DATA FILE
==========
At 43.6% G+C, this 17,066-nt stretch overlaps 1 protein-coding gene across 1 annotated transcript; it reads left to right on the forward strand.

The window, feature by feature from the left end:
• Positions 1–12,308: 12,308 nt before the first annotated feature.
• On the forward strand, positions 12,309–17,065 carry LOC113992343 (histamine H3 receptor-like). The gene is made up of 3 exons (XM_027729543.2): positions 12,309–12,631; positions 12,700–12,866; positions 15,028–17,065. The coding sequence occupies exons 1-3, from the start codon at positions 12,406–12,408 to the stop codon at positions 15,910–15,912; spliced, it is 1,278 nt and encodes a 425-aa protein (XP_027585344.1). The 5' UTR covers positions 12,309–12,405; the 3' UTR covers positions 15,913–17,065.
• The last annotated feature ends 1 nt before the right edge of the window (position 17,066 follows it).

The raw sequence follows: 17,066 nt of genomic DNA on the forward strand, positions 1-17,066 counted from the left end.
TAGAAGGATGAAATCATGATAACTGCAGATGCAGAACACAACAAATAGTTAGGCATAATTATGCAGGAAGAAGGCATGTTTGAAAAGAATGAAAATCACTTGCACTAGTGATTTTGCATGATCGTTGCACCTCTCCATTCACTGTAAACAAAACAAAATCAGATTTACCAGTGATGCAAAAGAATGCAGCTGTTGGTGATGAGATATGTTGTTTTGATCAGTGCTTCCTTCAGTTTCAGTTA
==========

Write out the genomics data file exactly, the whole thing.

At 43.6% G+C, this 17,066-nt stretch overlaps 1 protein-coding gene across 1 annotated transcript; it reads left to right on the forward strand.

The window, feature by feature from the left end:
• Positions 1–12,308: 12,308 nt before the first annotated feature.
• On the forward strand, positions 12,309–17,065 carry LOC113992343 (histamine H3 receptor-like). The gene is made up of 3 exons (XM_027729543.2): positions 12,309–12,631; positions 12,700–12,866; positions 15,028–17,065. The coding sequence occupies exons 1-3, from the start codon at positions 12,406–12,408 to the stop codon at positions 15,910–15,912; spliced, it is 1,278 nt and encodes a 425-aa protein (XP_027585344.1). The 5' UTR covers positions 12,309–12,405; the 3' UTR covers positions 15,913–17,065.
• The last annotated feature ends 1 nt before the right edge of the window (position 17,066 follows it).

The raw sequence follows: 17,066 nt of genomic DNA on the forward strand, positions 1-17,066 counted from the left end.
TAGAAGGATGAAATCATGATAACTGCAGATGCAGAACACAACAAATAGTTAGGCATAATTATGCAGGAAGAAGGCATGTTTGAAAAGAATGAAAATCACTTGCACTAGTGATTTTGCATGATCGTTGCACCTCTCCATTCACTGTAAACAAAACAAAATCAGATTTACCAGTGATGCAAAAGAATGCAGCTGTTGGTGATGAGATATGTTGTTTTGATCAGTGCTTCCTTCAGTTTCAGTTA